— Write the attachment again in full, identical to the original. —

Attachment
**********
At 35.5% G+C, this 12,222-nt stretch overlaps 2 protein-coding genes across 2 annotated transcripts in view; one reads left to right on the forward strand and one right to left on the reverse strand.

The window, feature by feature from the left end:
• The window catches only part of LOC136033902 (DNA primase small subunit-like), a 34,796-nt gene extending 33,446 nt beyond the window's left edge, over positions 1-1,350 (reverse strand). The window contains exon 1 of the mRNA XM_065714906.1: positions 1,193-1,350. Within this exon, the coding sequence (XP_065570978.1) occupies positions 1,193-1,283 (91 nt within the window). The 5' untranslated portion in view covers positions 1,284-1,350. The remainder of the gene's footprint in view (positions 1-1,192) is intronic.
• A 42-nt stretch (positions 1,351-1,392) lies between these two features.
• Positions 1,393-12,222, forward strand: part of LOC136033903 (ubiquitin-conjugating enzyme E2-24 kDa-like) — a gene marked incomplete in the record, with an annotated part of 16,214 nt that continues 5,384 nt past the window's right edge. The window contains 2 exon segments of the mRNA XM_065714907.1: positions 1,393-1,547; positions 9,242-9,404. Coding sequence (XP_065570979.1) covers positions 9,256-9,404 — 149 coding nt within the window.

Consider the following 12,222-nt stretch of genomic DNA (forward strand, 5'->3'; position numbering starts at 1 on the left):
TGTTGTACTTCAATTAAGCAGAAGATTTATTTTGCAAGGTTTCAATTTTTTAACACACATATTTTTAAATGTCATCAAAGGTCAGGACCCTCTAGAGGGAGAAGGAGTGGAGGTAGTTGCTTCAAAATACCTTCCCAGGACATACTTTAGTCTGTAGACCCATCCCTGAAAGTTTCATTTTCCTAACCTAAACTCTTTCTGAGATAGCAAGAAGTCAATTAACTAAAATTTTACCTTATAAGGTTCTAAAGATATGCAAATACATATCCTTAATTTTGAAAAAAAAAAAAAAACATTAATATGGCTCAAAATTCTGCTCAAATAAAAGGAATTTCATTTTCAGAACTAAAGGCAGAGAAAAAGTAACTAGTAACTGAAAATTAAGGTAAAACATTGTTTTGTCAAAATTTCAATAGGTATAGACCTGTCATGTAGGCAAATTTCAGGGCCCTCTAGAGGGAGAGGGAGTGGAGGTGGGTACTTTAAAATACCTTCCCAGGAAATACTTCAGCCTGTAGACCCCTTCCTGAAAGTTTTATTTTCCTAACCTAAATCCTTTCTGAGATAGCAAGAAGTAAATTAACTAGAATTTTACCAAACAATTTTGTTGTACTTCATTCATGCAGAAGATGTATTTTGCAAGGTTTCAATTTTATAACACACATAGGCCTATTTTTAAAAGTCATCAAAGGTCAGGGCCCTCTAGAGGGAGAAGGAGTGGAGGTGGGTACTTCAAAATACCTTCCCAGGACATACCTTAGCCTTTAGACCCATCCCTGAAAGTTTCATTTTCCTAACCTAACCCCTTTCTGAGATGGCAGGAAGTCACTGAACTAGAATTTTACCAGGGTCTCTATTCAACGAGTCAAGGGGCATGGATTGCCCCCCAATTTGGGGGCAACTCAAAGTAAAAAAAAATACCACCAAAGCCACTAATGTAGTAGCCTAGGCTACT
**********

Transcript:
At 35.5% G+C, this 12,222-nt stretch overlaps 2 protein-coding genes across 2 annotated transcripts in view; one reads left to right on the forward strand and one right to left on the reverse strand.

The window, feature by feature from the left end:
• The window catches only part of LOC136033902 (DNA primase small subunit-like), a 34,796-nt gene extending 33,446 nt beyond the window's left edge, over positions 1-1,350 (reverse strand). The window contains exon 1 of the mRNA XM_065714906.1: positions 1,193-1,350. Within this exon, the coding sequence (XP_065570978.1) occupies positions 1,193-1,283 (91 nt within the window). The 5' untranslated portion in view covers positions 1,284-1,350. The remainder of the gene's footprint in view (positions 1-1,192) is intronic.
• A 42-nt stretch (positions 1,351-1,392) lies between these two features.
• Positions 1,393-12,222, forward strand: part of LOC136033903 (ubiquitin-conjugating enzyme E2-24 kDa-like) — a gene marked incomplete in the record, with an annotated part of 16,214 nt that continues 5,384 nt past the window's right edge. The window contains 2 exon segments of the mRNA XM_065714907.1: positions 1,393-1,547; positions 9,242-9,404. Coding sequence (XP_065570979.1) covers positions 9,256-9,404 — 149 coding nt within the window.

Consider the following 12,222-nt stretch of genomic DNA (forward strand, 5'->3'; position numbering starts at 1 on the left):
TGTTGTACTTCAATTAAGCAGAAGATTTATTTTGCAAGGTTTCAATTTTTTAACACACATATTTTTAAATGTCATCAAAGGTCAGGACCCTCTAGAGGGAGAAGGAGTGGAGGTAGTTGCTTCAAAATACCTTCCCAGGACATACTTTAGTCTGTAGACCCATCCCTGAAAGTTTCATTTTCCTAACCTAAACTCTTTCTGAGATAGCAAGAAGTCAATTAACTAAAATTTTACCTTATAAGGTTCTAAAGATATGCAAATACATATCCTTAATTTTGAAAAAAAAAAAAAAACATTAATATGGCTCAAAATTCTGCTCAAATAAAAGGAATTTCATTTTCAGAACTAAAGGCAGAGAAAAAGTAACTAGTAACTGAAAATTAAGGTAAAACATTGTTTTGTCAAAATTTCAATAGGTATAGACCTGTCATGTAGGCAAATTTCAGGGCCCTCTAGAGGGAGAGGGAGTGGAGGTGGGTACTTTAAAATACCTTCCCAGGAAATACTTCAGCCTGTAGACCCCTTCCTGAAAGTTTTATTTTCCTAACCTAAATCCTTTCTGAGATAGCAAGAAGTAAATTAACTAGAATTTTACCAAACAATTTTGTTGTACTTCATTCATGCAGAAGATGTATTTTGCAAGGTTTCAATTTTATAACACACATAGGCCTATTTTTAAAAGTCATCAAAGGTCAGGGCCCTCTAGAGGGAGAAGGAGTGGAGGTGGGTACTTCAAAATACCTTCCCAGGACATACCTTAGCCTTTAGACCCATCCCTGAAAGTTTCATTTTCCTAACCTAACCCCTTTCTGAGATGGCAGGAAGTCACTGAACTAGAATTTTACCAGGGTCTCTATTCAACGAGTCAAGGGGCATGGATTGCCCCCCAATTTGGGGGCAACTCAAAGTAAAAAAAAATACCACCAAAGCCACTAATGTAGTAGCCTAGGCTACT